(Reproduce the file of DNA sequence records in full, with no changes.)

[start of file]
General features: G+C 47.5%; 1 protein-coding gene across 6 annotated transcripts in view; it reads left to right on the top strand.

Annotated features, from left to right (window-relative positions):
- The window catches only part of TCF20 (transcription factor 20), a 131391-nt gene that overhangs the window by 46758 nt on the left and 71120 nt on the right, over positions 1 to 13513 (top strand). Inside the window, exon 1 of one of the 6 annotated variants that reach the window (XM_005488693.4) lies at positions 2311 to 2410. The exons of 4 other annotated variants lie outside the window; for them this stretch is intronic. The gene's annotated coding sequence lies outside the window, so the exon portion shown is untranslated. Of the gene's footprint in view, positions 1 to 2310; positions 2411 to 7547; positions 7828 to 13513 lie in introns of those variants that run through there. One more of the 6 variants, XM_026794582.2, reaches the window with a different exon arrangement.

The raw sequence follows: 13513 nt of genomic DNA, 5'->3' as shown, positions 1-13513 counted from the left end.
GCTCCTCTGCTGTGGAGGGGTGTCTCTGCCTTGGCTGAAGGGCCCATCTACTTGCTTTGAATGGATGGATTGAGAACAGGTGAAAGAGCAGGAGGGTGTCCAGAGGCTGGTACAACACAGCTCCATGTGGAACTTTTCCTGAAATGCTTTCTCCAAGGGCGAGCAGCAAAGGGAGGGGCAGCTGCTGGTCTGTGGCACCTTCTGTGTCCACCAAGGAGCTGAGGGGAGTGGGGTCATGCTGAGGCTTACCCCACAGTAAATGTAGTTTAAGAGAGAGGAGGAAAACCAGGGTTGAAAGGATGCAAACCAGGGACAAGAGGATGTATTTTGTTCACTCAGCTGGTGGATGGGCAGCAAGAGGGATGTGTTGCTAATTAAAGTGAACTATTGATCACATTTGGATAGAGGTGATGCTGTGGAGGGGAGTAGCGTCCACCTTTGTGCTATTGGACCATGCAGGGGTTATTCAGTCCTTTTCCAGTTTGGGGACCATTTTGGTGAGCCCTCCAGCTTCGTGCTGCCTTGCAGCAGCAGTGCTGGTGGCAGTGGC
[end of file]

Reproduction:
General features: G+C 47.5%; 1 protein-coding gene across 6 annotated transcripts in view; it reads left to right on the top strand.

Annotated features, from left to right (window-relative positions):
- The window catches only part of TCF20 (transcription factor 20), a 131391-nt gene that overhangs the window by 46758 nt on the left and 71120 nt on the right, over positions 1 to 13513 (top strand). Inside the window, exon 1 of one of the 6 annotated variants that reach the window (XM_005488693.4) lies at positions 2311 to 2410. The exons of 4 other annotated variants lie outside the window; for them this stretch is intronic. The gene's annotated coding sequence lies outside the window, so the exon portion shown is untranslated. Of the gene's footprint in view, positions 1 to 2310; positions 2411 to 7547; positions 7828 to 13513 lie in introns of those variants that run through there. One more of the 6 variants, XM_026794582.2, reaches the window with a different exon arrangement.

The raw sequence follows: 13513 nt of genomic DNA, 5'->3' as shown, positions 1-13513 counted from the left end.
GCTCCTCTGCTGTGGAGGGGTGTCTCTGCCTTGGCTGAAGGGCCCATCTACTTGCTTTGAATGGATGGATTGAGAACAGGTGAAAGAGCAGGAGGGTGTCCAGAGGCTGGTACAACACAGCTCCATGTGGAACTTTTCCTGAAATGCTTTCTCCAAGGGCGAGCAGCAAAGGGAGGGGCAGCTGCTGGTCTGTGGCACCTTCTGTGTCCACCAAGGAGCTGAGGGGAGTGGGGTCATGCTGAGGCTTACCCCACAGTAAATGTAGTTTAAGAGAGAGGAGGAAAACCAGGGTTGAAAGGATGCAAACCAGGGACAAGAGGATGTATTTTGTTCACTCAGCTGGTGGATGGGCAGCAAGAGGGATGTGTTGCTAATTAAAGTGAACTATTGATCACATTTGGATAGAGGTGATGCTGTGGAGGGGAGTAGCGTCCACCTTTGTGCTATTGGACCATGCAGGGGTTATTCAGTCCTTTTCCAGTTTGGGGACCATTTTGGTGAGCCCTCCAGCTTCGTGCTGCCTTGCAGCAGCAGTGCTGGTGGCAGTGGC